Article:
Madaru moto - motorbike adventures in South America
With no firm date yet specified for when my bike might be ready, I drew up a mental list of things I could do. First of all I found a modista, or seamstress, Senora Teresa, who was able repair the zips on both my el-cheapo blue rainjacket and el-cheapo tank bags, at an el-cheapo price. Thanks Senora Teresa!
Last week my tooth gave me trouble again so I had made an appointment with a Punta Arenas dentist, Dr Claudio Lagos. It took ten days to be able to see him, as he was booked way ahead. I fully expected my molar would have to be extracted, as the dentist in Esquel had advised me this would most probably would be the only long term solution; my own laymans' search on the internet seemed to confirm this dismal prognosis. After all, that same tooth had given me grief since I was a teenager and already had had a crown and root canal therapy.
So, this morning as I looked in the mirror, I thought to myself, "...farewell, good tooth, you have served me well for most of my life... its been good sharing meals with you", while at the same time dreading a painful extraction and an uncertain future of geriatric dentures or dental implants...
As I knocked on his door I noticed Dr Lagos was also a specialist in gum diseases.
In my best Spanish I explained to him my symptoms, and showed him the X-ray from Esquel and the script for the Amoxillin I had been taking. He said very little, except that he wanted to look himself. In the patients' chair he used some gruesome looking instruments to poke around the tooth in question. As he removed his face mask and rubber gloves, I drew a deep breath and asked: Tienes que sacarlo? (Does it have to come out?)
Dr Lagos said "I don't think so", before launching into a lengthy, but helpful and ultimately most welcome explanation: that the recurring infection came from plaque that lived under the gum, and could be easily cured by scraping it off.
I was so relieved I asked him three times if that was what he recommended, and he replied he was confident that was all that was needed. He was, after all, a gum specialist. He said the gum around that tooth had receded to extent that food could get caught under the tooth, allowing anaerobic bacteria to thrive. "We could do it now, if you want" he said. I said, OK!
Dr Lagos then gave me an anethsetic injection, and set to work with some peridontal curettes. I am not nromally a chicken when it comes to visits to the dentist, but on this occasion he was digging so deep and putting such pressure with his scrapings, I tensed up, and he had to give me two more injections, despite my protestations that it didn't hurt (much). Yet, to my surprise, at the end of it all there was hardly any blood and no pain at all. Dr Lagos said I should stop taking the antibiotics and prescribed me special anti-plaque mouthwash called Perio-Aid. I walked out a happy man!
On the way back to the hostel I had a haircut at this mens' salon, called Slako. I found it hard to speak clearly as my tongue was still numb from the injections; the barber probably just thought I was a gringo who couldn't speak Spanish very well!
Making dinner - usually a stew of tuna, rice, peas and tomato pulp. This being the low season, the hostal is very empty most nights.
I called my father to see how he was recuperating after his operation; he was glad to be at home, and recovering slowly, though there had been a few setbacks in regard to pain management and secondary bruising to surrounding organs. I had my Mastercard, but still no Visa debit card had arrived - the one I first reported lost at the beginning of March - some 9 weeks ago. When he told me it hadn't, I got on the phone to my bank - at my cost - where after being bounced from one department to another, I finally spoke to someone who agreed with me a second replacement needed to be sent out. Seems like in the debit card department I have not been too lucky.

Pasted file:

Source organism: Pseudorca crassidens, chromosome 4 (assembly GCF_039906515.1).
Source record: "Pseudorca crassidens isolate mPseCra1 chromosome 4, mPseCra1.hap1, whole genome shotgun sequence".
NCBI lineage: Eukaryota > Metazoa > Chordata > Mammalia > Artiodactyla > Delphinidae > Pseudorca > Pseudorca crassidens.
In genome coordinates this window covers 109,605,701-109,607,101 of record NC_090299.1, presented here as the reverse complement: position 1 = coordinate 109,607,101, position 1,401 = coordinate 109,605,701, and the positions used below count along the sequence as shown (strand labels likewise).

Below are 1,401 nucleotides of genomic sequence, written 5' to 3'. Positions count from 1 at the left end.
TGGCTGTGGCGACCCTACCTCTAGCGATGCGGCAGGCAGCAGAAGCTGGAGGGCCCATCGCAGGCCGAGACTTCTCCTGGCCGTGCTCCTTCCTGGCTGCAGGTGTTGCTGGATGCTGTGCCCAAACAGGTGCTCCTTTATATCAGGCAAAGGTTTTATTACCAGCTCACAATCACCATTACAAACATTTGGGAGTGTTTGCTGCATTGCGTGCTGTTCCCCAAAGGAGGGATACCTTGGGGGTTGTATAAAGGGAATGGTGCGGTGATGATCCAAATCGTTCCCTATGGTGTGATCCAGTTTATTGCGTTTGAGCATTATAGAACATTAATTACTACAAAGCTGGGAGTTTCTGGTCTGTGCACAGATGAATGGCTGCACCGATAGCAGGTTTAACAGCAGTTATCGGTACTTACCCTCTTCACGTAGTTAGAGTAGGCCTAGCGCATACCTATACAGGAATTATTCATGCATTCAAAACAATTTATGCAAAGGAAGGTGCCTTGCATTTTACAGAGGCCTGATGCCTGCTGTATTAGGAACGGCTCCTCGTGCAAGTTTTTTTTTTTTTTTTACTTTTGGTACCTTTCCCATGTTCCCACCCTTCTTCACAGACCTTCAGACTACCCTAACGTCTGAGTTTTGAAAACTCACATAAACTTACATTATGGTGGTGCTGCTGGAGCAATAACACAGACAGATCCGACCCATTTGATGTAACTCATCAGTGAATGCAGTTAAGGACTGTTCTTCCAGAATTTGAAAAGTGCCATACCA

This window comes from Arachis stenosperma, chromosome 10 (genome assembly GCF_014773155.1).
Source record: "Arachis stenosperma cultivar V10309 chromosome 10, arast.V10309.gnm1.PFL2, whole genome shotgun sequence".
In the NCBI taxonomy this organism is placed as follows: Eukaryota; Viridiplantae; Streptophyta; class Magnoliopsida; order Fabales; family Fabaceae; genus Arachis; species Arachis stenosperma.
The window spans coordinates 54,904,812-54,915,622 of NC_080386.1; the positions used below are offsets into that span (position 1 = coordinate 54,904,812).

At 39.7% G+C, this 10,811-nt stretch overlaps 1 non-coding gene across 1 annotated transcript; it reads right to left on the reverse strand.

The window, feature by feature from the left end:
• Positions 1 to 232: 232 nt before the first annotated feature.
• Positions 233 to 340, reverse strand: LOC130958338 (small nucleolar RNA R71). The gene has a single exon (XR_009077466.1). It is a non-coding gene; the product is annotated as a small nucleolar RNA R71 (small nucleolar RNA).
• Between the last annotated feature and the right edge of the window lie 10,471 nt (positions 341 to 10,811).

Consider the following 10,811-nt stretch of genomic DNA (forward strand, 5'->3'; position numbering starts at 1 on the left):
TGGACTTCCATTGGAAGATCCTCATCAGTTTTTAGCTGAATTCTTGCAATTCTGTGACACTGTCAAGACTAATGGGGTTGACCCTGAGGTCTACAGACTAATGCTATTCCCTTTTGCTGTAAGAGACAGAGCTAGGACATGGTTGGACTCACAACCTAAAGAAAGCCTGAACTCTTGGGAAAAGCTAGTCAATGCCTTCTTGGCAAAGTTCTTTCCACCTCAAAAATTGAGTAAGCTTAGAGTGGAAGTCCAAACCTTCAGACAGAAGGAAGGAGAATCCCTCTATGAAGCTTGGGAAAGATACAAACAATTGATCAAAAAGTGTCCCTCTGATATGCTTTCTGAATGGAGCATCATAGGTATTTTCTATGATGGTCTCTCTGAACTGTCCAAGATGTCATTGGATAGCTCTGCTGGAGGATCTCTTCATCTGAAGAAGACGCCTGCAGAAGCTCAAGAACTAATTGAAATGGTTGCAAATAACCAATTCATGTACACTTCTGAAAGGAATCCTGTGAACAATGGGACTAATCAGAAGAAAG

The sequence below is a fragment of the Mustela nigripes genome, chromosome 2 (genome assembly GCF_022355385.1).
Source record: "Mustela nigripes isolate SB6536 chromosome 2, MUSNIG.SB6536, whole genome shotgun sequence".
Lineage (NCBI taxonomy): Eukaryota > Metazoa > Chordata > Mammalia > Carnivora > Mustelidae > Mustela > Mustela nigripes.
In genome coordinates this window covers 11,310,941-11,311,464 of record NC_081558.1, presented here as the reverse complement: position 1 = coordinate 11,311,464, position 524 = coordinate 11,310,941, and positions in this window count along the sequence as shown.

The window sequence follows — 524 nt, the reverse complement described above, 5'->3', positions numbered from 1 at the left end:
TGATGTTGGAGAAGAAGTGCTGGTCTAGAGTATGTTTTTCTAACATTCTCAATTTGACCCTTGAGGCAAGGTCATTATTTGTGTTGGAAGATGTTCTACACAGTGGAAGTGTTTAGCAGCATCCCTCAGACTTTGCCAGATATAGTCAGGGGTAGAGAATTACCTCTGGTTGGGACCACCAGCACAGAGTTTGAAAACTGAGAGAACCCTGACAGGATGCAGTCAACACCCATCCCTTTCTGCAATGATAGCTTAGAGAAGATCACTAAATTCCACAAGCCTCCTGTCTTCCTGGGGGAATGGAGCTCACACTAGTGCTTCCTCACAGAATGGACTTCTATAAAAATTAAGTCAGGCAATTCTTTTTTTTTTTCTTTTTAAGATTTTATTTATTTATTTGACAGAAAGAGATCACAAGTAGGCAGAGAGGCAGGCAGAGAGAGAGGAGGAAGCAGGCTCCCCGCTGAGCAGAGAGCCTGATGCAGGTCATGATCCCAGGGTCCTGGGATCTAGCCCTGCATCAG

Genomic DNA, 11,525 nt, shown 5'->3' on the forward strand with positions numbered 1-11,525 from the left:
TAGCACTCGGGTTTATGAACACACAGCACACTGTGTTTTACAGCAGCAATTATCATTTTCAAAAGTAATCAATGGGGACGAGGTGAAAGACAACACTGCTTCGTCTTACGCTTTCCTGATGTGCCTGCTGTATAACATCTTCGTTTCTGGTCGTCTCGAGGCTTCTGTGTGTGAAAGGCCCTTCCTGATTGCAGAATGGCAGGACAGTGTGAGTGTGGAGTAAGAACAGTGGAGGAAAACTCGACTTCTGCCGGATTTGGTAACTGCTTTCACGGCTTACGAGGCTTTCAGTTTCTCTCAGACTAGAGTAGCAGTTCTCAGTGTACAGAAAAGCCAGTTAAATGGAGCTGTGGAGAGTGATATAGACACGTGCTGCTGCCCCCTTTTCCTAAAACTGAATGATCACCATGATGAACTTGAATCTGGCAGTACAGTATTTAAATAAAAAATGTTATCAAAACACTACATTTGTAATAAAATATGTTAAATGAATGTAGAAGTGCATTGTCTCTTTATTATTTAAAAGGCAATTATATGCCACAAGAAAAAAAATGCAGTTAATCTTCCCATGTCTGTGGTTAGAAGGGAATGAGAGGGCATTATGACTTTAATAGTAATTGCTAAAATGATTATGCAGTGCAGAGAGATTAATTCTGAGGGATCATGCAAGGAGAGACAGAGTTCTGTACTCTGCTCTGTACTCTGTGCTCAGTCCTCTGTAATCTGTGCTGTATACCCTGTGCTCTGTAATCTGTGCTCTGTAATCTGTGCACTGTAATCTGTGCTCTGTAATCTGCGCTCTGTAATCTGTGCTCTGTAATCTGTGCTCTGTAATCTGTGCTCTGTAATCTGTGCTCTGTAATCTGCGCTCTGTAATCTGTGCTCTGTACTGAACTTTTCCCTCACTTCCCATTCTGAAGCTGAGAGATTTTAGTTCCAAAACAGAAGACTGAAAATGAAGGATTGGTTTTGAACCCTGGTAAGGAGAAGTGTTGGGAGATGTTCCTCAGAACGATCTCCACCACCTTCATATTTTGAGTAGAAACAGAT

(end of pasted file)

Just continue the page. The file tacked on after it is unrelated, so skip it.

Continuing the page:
The next day I walked up a hill behind Punta Arenas, where there is a mirador, or lookout, and this signpost.
Later I shot a gigapan from the same lookout. I was able to take one 140-image panorama, the one you see below, before my AA batteries prematurely died, because although I had charged up a spare set, I neglected to keep them warm in my trouser pocket. The 4 degree Celcius cold meant they weren't up to supplying the needed power for my next attempt, a HDR panorama, which would have required 3 times more shots. Still, the result was OK: click on the image below to view it in about 500 times more detail.
The repair shop were still awaiting a piston and con-rod of the correct size to be flown in from Santiago. Almost every day I walk up to the workshop to see what progress has been made; the engine was now in a million parts, as the mechanics checked for debris in the gearbox.
Back in town, there is this innocuous-looking building:
Today it is a 'House of Human Rights', but a closer reading of the plaque reveals it was previously a site of detention and torture, right up until 1990.
Yet, if you believe the political notices posted around Punta Arenas, then all is not well, politically, even today. The top poster alleges an activist named Matias was assassinated by the Chilean authorities. The bottom poster calls for the release of Mapuche political prisoners:
Well, if I was an activist, I wouldn't argue with these guys. Photo taken in the main plaza of Punta Arenas...
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Text and photos copyright © Glen David Short 2012
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